sustainability

Positive fashion: Everybodyworld



Everybodyworld conscious consumption

When did ‘sustainability’ become a dirty word? OK, not a dirty word, but, it’s definitely not a sexy word and there is a whiff of mistrust around brands that use the ‘s’ word as it’s been hijacked by anyone and everyone who wants a slice of the ‘conscious consumer’ pie.

That aside, there’s no doubt that ‘conscious consumption’ itself is becoming cooler and sexier. Yes, I know it’s considered an oxymoron but I disagree. You can be a consumer without being an overconsumer. We’re probably never gonna stop buying nice things, so better that they be well made and ethically produced than not, no?

And that’s what EverybodyWorld is all about. It’s a fab concept that ‘makes thoughtful products without exploiting people or the planet’. (more…)



From the vaults: Levi’s Engineered Jeans (they’re back!)



Levi's Engineered Jeans SS19

Levi’s has done it again with its new Levi’s Engineered Jeans collection. (OK, not that new, if you remember them from the first time round in 1999.) 20 years ago, Levi’s brought out a unique darted and twisted seamed jean that was a radical departure from its classic Americana silhouettes. Strange as it was, it caught on instantly and was widely copied for a few seasons.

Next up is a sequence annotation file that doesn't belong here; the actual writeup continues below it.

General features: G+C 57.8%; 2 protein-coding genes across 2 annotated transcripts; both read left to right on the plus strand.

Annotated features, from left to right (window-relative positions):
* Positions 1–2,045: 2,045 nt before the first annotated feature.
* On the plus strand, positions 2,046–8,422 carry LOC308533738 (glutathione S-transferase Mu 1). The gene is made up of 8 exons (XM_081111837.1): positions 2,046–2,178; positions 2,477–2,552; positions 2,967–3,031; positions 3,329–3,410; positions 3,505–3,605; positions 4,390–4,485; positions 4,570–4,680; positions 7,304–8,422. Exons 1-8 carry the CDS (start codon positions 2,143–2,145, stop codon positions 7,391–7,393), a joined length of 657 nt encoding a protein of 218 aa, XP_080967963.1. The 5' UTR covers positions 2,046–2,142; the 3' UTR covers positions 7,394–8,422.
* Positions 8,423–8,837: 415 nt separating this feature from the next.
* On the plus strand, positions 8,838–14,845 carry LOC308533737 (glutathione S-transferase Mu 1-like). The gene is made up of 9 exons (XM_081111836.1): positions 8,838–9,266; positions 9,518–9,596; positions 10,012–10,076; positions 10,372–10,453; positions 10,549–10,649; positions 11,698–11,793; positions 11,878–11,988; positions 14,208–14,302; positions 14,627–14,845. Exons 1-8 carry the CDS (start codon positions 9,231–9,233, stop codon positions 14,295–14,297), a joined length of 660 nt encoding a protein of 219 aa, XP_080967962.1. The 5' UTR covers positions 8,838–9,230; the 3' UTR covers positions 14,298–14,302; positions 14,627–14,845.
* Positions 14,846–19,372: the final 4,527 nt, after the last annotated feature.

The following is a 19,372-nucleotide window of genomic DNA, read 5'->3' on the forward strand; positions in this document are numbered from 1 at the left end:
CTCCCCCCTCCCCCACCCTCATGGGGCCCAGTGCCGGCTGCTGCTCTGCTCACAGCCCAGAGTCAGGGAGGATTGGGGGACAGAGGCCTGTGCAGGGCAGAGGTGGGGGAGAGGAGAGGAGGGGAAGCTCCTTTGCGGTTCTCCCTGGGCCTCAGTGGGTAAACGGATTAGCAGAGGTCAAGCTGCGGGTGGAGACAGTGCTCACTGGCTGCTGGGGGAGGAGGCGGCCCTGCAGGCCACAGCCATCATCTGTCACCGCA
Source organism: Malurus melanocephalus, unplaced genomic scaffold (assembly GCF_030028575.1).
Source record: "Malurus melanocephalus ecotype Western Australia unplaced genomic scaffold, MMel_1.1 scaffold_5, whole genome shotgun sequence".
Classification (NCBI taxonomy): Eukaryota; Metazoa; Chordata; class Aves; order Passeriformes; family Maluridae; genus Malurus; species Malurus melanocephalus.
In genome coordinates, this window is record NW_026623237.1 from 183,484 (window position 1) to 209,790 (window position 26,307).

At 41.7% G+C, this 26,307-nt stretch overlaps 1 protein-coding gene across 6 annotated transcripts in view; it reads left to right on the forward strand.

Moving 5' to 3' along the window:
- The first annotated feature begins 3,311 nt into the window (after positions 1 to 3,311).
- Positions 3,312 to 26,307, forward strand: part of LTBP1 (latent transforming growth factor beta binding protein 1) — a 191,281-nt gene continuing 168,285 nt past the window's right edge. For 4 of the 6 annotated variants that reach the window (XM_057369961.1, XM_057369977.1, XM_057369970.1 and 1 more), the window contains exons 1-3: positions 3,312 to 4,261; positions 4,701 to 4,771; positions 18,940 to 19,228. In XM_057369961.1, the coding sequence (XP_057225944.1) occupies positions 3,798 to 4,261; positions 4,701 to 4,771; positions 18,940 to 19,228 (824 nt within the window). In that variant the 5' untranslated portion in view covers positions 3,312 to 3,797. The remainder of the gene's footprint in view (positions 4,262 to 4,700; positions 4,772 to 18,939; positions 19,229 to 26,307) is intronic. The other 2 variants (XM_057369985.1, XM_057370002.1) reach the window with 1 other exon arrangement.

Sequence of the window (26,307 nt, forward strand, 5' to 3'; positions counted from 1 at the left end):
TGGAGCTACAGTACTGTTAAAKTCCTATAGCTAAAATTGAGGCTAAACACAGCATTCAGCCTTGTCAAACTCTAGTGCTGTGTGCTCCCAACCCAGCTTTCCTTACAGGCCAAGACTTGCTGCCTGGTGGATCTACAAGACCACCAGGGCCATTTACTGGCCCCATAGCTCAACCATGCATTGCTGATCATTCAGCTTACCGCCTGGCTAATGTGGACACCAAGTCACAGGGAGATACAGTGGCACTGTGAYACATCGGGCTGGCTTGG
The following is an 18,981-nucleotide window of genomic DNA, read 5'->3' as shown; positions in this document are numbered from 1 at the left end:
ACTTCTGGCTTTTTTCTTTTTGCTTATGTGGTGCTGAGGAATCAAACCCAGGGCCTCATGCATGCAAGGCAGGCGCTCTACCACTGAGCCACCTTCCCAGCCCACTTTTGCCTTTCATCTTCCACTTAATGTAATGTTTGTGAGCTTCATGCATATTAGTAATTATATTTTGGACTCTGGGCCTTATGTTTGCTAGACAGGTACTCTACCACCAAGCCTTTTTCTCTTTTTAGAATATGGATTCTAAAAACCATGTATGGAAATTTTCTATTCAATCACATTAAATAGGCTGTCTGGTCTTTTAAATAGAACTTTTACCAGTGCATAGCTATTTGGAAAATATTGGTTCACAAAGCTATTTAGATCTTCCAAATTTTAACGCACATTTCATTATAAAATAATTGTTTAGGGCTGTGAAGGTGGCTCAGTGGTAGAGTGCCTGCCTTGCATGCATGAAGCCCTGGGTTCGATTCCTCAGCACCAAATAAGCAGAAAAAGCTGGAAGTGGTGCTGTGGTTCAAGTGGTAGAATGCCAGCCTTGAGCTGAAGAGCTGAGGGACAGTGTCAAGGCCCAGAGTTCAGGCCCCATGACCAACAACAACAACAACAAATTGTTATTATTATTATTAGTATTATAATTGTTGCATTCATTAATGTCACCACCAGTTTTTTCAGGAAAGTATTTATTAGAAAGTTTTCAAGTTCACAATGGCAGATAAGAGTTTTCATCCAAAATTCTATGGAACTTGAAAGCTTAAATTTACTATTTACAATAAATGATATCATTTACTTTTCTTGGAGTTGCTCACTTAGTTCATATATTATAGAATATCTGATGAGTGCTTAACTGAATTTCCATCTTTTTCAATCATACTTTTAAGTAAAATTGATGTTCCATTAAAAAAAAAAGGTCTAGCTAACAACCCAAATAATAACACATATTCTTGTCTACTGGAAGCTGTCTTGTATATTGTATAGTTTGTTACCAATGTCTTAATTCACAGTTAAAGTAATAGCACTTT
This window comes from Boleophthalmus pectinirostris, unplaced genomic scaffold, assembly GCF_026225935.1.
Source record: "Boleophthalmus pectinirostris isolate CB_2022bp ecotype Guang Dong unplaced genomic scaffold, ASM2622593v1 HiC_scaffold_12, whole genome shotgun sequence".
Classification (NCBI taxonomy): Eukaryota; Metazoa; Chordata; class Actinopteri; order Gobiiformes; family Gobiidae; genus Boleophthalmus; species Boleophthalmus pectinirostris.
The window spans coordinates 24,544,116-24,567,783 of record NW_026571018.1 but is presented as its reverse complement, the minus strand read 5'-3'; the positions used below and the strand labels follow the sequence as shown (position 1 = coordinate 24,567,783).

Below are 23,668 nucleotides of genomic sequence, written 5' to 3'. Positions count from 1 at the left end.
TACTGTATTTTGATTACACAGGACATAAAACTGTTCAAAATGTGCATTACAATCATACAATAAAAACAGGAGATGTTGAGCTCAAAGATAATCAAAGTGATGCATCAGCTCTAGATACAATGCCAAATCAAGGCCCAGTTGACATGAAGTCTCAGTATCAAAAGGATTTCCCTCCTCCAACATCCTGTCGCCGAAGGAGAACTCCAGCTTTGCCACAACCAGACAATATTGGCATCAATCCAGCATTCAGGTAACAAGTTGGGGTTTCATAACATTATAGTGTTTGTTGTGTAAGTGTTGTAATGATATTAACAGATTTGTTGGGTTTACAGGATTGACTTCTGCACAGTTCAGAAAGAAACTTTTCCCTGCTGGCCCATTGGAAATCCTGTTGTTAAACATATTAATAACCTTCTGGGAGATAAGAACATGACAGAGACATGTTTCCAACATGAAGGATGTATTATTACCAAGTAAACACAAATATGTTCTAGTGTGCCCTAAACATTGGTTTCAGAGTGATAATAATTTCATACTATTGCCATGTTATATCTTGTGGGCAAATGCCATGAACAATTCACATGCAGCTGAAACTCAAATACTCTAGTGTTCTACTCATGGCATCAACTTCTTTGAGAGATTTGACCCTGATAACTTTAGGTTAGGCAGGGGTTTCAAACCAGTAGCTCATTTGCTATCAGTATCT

This spring, Levi’s has revived the cuts with a special edition reissue for men and women. (more…)



Positive fashion: For Days and the circularity of everything



For Days circularity business model

‘Circularity’ is a word that has been doing the rounds (lol – no pun intended) for a while and we’re going to be hearing it a lot more. Example: For Days, the subscription based, ‘closed-loop’ T-shirt company that lets you return its worn-out tees in exchange for a new one, then upcycles the spent fabric into new yarn.

For Days recently received $2.7 million in funding and is starting to licence its business model to other start-ups. (more…)



On circularity, beauty and solving the cost of convenience



Axe deodorant is part of the new Loop circularity platform
I think about the cost of convenience a lot. We’re so hung up on things being quick, accessible and easy that we forget that there’s a cost associated with it. For example, two of my bugbears – getting hooked on free media consumption means we’re now slaves to Mark Zuckerberg and his ilk, and the obsession with a cashless society is a burden for older people who can’t keep up with technology and miss the human interaction of bank counters and supermarket checkouts. (Not to mention the simple fact that cashless culture means you spend more.) And then there’s a third – the environmental cost of our disposable culture.

The good news is there’s finally some progress being made in the field of packaging. We still want the convenience that comes with disposable goods but we’re not changing our behaviour fast enough for recycling to make a significant difference. (more…)